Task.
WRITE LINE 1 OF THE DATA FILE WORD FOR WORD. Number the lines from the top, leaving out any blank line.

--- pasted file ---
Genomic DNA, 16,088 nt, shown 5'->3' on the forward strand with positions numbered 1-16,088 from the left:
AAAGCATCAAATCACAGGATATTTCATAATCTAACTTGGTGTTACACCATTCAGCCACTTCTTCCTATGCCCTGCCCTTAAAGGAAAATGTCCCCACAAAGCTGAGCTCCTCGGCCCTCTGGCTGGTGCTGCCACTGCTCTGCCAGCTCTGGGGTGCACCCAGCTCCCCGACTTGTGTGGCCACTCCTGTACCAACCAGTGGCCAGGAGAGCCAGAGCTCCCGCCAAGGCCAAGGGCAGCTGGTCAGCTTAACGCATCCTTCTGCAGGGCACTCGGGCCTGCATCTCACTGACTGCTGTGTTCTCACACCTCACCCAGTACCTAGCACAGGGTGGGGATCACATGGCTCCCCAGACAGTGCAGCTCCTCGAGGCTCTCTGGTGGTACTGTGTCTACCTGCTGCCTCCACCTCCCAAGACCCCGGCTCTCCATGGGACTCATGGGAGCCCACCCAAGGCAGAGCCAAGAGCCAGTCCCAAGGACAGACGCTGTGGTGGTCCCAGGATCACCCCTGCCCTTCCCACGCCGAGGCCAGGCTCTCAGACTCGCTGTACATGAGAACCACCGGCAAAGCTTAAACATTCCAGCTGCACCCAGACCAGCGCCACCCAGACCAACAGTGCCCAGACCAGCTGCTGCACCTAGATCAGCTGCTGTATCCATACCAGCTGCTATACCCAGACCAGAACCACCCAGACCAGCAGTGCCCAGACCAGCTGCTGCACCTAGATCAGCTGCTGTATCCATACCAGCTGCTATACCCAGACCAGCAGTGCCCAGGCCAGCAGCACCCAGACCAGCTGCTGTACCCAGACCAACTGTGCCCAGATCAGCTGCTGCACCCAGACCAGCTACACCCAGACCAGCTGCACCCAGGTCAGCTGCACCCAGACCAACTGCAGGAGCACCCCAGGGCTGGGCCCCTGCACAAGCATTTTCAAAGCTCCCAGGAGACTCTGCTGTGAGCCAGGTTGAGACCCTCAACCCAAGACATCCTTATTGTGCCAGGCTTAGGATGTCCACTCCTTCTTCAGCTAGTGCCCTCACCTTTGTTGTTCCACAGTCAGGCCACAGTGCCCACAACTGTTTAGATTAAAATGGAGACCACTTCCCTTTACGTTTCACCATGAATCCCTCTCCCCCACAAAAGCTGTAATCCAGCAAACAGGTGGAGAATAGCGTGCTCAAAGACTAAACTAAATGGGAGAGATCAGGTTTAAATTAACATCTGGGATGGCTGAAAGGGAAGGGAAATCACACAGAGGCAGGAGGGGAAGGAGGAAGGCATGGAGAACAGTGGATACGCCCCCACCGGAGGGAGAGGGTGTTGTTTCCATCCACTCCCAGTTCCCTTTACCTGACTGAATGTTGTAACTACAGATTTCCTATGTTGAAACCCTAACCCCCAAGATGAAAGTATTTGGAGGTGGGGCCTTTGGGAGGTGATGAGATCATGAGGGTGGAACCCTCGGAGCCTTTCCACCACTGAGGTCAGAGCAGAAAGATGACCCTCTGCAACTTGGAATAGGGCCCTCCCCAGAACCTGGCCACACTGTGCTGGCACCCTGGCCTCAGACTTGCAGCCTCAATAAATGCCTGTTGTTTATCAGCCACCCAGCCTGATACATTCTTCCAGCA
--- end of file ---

Genomic DNA, 16,088 nt, shown 5'->3' on the forward strand with positions numbered 1-16,088 from the left: